Leadership Lessons from Luke 5.1-5

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This portion of Jesus’ journey begins with three words, “On one occasion…” Jesus had many of these type of events during his time on earth. John tells us that this is just one example of Jesus’ style of leadership.

People pressed in to hear the word of God. We can conclude two thoughts from this. First Jesus has said and done enough up to this point for people to have a desire to hear the message. Second, Jesus was not so much interested in promoting himself, but rather, the message.

Don’t get caught in the trap of leading people to yourself. Lead them to what brings life to their situation.

Notice Jesus’ leadership in the midst of chaos. The crowd is pressing. It’s loud. People are jockeying for position. The smell of fish and sweat. The breeze off the sea. Some are washing their nets, others are walking past wondering what’s up, and parents are attempting to keep track of their children.

It’s in the midst of all of this that Jesus formulates a strategic move. He jumps in the boat and immediately summons Peter to put his net into the deep water. The crowd is silenced. Jesus is focused on his mission.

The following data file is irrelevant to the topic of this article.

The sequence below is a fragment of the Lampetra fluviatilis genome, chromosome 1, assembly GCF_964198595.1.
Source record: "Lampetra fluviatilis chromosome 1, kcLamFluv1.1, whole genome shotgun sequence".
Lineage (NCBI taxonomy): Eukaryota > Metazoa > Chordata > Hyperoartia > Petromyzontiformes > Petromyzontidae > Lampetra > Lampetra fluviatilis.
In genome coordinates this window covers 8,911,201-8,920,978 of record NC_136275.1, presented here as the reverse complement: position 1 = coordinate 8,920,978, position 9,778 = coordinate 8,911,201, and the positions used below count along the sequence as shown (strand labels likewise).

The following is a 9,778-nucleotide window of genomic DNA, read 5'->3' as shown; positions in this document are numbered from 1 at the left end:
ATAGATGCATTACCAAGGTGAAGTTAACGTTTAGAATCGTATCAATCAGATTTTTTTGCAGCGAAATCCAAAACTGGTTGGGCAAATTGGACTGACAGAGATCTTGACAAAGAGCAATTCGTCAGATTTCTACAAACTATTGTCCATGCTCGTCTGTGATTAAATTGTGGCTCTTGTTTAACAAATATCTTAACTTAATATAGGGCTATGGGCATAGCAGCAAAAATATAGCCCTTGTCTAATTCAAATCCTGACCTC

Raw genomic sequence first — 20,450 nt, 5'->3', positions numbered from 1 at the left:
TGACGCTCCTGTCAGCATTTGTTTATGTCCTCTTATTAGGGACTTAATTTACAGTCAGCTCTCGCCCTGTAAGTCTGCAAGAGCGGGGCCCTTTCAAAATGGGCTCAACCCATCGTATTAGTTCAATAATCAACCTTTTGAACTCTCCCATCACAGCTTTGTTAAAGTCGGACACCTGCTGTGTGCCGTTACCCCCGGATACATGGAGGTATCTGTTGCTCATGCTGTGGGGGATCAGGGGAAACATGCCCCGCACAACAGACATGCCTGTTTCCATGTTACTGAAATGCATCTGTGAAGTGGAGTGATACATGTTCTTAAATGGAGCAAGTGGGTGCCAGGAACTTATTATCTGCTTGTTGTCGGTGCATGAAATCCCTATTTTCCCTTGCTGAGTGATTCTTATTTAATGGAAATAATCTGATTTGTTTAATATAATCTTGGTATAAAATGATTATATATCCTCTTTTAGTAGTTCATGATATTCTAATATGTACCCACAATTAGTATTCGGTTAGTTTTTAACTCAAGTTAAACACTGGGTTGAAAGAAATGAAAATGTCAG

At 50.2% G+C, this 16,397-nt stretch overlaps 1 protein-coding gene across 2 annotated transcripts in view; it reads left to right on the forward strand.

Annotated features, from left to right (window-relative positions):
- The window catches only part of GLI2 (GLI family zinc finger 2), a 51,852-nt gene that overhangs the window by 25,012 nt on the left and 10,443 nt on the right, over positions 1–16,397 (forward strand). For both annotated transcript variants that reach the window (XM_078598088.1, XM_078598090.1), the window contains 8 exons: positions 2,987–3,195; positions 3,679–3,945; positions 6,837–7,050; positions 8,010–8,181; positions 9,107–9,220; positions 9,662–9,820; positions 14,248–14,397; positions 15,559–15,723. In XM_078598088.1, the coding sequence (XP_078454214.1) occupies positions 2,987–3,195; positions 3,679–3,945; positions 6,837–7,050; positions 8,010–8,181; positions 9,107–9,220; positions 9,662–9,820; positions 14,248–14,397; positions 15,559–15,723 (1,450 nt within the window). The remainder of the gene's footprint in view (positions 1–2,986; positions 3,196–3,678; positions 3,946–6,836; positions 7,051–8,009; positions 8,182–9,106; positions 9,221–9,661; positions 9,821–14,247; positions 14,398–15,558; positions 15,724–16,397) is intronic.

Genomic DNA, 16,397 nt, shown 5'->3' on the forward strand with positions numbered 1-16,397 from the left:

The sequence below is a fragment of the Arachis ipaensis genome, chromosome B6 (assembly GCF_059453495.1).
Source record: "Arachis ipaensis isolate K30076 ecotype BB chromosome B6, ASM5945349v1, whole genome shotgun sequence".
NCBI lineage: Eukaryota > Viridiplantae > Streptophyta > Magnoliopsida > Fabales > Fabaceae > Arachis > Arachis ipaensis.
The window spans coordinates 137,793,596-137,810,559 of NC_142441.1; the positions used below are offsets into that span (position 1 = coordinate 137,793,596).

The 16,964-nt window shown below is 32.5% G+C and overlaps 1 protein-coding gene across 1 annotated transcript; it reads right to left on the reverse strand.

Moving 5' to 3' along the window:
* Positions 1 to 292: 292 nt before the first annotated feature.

The vast amount of distractions don’t seem to bother him. He is steadfast and resolute. Leaders know how to remain focused in the midst of chaotic happenings. They have a plan and stick to it. While others are watching what is happening, leaders are making it happen.

How do you handle chaos? Are you a fight, flight or make it right individual?





Oh, How I Miss Garbage!

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The other day I took out the garbage. I know…I know…you do too. So what’s the big deal?

When I went to throw the garbage in the big, blue, plastic container I noticed how empty our container was. Still not a big deal? Keep reading.

Just yesterday (not really, just seems like it) our big, blue, plastic container was filled each week for the big, blue, metal garbage truck. What has happened to all our garbage? Where did it go? Why do we only have one bag a week rather than five or six bags a week?

It graduated and moved on. No, the garbage didn’t move on. I was just using symbolism.

Our kids graduated and moved on. No, they are not garbage. I love my kids. Stop getting ahead of me. Let me finish.

As each child moved on the amount of garbage collected and placed by the curb on Wednesday night diminished. My wife and I don’t produce near as much garbage as when there were six of us living at home.

My weekly trip to the curb with my big, blue, plastic container is a reminder that my kids have graduated and moved on.

Oh, how I miss garbage!